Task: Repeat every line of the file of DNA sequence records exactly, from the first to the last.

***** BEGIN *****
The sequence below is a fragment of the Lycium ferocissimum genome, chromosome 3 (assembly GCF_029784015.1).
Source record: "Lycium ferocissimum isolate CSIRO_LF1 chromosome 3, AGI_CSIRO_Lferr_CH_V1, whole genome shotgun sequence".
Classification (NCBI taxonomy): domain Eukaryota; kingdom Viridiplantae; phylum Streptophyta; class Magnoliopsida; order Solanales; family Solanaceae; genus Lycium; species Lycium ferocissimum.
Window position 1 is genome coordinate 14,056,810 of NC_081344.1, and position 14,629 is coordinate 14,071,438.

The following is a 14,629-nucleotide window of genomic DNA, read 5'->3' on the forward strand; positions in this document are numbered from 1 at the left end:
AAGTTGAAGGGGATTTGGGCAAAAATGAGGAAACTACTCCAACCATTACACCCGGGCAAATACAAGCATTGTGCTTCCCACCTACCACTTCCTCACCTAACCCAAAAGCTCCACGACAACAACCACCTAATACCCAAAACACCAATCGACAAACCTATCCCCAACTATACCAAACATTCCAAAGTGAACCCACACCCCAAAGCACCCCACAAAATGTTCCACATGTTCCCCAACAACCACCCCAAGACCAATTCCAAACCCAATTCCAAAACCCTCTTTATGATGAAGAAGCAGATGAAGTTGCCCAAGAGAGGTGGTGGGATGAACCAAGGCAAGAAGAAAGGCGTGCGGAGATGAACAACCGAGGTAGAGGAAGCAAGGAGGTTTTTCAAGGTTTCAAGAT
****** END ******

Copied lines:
The sequence below is a fragment of the Lycium ferocissimum genome, chromosome 3 (assembly GCF_029784015.1).
Source record: "Lycium ferocissimum isolate CSIRO_LF1 chromosome 3, AGI_CSIRO_Lferr_CH_V1, whole genome shotgun sequence".
Classification (NCBI taxonomy): domain Eukaryota; kingdom Viridiplantae; phylum Streptophyta; class Magnoliopsida; order Solanales; family Solanaceae; genus Lycium; species Lycium ferocissimum.
Window position 1 is genome coordinate 14,056,810 of NC_081344.1, and position 14,629 is coordinate 14,071,438.

The following is a 14,629-nucleotide window of genomic DNA, read 5'->3' on the forward strand; positions in this document are numbered from 1 at the left end:
AAGTTGAAGGGGATTTGGGCAAAAATGAGGAAACTACTCCAACCATTACACCCGGGCAAATACAAGCATTGTGCTTCCCACCTACCACTTCCTCACCTAACCCAAAAGCTCCACGACAACAACCACCTAATACCCAAAACACCAATCGACAAACCTATCCCCAACTATACCAAACATTCCAAAGTGAACCCACACCCCAAAGCACCCCACAAAATGTTCCACATGTTCCCCAACAACCACCCCAAGACCAATTCCAAACCCAATTCCAAAACCCTCTTTATGATGAAGAAGCAGATGAAGTTGCCCAAGAGAGGTGGTGGGATGAACCAAGGCAAGAAGAAAGGCGTGCGGAGATGAACAACCGAGGTAGAGGAAGCAAGGAGGTTTTTCAAGGTTTCAAGAT